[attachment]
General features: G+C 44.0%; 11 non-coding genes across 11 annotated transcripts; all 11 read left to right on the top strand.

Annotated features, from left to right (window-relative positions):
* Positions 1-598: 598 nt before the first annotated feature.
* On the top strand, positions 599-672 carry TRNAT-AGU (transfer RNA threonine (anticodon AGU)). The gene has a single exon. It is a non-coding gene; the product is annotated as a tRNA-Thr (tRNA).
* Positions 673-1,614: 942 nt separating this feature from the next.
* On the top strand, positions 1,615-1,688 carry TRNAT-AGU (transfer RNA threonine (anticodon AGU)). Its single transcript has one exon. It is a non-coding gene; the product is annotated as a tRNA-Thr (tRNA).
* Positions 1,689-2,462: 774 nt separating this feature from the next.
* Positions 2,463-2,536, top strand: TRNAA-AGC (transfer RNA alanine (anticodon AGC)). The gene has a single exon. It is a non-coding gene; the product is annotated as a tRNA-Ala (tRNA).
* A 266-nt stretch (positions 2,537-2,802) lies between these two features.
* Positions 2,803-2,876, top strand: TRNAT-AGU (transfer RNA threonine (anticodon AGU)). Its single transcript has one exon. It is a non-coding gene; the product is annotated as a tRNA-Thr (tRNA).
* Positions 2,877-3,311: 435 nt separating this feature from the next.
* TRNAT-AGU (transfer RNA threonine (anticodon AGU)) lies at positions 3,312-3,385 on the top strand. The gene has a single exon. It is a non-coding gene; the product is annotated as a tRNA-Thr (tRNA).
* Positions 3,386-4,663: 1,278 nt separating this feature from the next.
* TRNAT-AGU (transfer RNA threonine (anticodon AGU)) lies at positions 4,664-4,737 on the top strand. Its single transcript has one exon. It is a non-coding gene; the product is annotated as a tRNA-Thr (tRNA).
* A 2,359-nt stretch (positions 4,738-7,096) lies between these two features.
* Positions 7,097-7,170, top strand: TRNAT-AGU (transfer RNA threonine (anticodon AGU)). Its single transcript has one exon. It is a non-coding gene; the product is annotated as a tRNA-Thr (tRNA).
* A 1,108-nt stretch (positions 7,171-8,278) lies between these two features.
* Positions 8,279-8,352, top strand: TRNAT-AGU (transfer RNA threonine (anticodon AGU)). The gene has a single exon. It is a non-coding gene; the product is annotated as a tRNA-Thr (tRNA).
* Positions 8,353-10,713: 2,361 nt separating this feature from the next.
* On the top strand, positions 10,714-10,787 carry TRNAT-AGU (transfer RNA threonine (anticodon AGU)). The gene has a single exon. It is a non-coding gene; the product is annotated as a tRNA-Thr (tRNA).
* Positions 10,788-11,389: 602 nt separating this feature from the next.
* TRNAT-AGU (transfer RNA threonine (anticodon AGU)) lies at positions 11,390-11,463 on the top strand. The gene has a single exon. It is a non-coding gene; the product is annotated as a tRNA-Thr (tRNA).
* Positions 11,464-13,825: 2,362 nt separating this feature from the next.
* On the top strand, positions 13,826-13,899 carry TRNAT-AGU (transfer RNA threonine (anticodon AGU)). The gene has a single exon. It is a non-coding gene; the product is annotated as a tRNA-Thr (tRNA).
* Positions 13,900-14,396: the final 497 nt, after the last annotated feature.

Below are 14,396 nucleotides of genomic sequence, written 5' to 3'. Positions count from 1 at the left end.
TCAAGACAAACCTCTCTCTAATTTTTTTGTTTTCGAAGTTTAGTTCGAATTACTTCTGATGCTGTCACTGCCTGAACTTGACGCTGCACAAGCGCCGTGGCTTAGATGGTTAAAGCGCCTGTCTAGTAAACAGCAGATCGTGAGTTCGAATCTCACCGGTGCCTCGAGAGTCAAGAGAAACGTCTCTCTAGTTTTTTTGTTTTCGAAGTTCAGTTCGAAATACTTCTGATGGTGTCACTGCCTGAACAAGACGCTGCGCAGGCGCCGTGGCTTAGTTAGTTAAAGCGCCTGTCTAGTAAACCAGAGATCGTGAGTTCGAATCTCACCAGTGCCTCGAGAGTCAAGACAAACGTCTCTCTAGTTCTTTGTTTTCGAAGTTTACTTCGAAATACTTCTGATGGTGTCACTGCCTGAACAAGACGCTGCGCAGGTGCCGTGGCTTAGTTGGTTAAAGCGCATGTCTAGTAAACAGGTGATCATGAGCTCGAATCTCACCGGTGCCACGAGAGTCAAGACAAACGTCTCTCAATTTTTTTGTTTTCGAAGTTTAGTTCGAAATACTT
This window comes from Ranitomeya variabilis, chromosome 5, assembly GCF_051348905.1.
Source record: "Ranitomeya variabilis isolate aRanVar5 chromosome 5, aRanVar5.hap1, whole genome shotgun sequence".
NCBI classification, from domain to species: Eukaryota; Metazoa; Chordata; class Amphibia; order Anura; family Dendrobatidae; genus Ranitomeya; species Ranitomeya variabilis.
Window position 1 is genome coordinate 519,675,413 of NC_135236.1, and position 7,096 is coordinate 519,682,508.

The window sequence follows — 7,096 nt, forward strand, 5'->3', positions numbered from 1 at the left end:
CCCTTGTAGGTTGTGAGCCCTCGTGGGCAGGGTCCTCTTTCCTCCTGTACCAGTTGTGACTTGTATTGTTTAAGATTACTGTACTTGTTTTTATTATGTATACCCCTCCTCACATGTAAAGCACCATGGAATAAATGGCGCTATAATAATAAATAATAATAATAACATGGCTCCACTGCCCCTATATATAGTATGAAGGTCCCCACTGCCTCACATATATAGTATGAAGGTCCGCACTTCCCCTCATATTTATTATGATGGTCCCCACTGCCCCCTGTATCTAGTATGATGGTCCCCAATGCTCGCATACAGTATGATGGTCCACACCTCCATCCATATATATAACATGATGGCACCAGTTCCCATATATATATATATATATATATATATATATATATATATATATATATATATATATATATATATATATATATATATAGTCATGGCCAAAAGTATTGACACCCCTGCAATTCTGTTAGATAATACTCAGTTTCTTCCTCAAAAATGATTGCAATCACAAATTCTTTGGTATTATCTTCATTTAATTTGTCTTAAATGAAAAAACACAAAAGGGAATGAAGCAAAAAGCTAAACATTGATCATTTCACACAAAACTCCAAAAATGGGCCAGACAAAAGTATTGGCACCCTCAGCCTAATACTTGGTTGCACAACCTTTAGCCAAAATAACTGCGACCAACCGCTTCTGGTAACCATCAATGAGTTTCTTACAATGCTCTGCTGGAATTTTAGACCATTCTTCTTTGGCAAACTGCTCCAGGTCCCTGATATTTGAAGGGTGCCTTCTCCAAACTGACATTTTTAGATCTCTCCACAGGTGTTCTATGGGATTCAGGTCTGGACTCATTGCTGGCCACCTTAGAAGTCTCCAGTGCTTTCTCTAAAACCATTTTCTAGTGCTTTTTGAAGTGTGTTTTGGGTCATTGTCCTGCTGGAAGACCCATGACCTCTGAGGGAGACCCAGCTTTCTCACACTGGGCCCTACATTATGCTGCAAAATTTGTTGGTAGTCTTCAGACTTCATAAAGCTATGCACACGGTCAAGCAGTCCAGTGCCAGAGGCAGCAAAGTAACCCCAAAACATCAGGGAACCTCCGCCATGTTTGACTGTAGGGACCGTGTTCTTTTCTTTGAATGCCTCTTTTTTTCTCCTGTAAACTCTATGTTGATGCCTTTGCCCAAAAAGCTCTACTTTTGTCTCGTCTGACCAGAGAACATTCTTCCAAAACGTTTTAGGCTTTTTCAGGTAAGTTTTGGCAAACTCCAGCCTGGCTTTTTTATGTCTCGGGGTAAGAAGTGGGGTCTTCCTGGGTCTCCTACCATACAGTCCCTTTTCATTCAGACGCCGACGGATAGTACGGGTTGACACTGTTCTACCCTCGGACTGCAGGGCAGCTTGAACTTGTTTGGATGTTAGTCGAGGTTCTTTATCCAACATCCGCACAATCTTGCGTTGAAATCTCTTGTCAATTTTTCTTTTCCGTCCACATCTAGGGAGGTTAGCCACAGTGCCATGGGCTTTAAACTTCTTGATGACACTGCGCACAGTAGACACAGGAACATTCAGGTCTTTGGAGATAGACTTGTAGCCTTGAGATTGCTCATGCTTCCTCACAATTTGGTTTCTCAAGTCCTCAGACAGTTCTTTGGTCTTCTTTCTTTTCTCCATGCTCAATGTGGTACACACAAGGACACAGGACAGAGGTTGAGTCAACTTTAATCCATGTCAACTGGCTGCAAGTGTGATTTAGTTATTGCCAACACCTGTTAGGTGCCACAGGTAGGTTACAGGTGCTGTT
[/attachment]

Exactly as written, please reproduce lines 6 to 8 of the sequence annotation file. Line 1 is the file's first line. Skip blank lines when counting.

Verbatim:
* On the top strand, positions 1,615-1,688 carry TRNAT-AGU (transfer RNA threonine (anticodon AGU)). Its single transcript has one exon. It is a non-coding gene; the product is annotated as a tRNA-Thr (tRNA).
* Positions 1,689-2,462: 774 nt separating this feature from the next.
* Positions 2,463-2,536, top strand: TRNAA-AGC (transfer RNA alanine (anticodon AGC)). The gene has a single exon. It is a non-coding gene; the product is annotated as a tRNA-Ala (tRNA).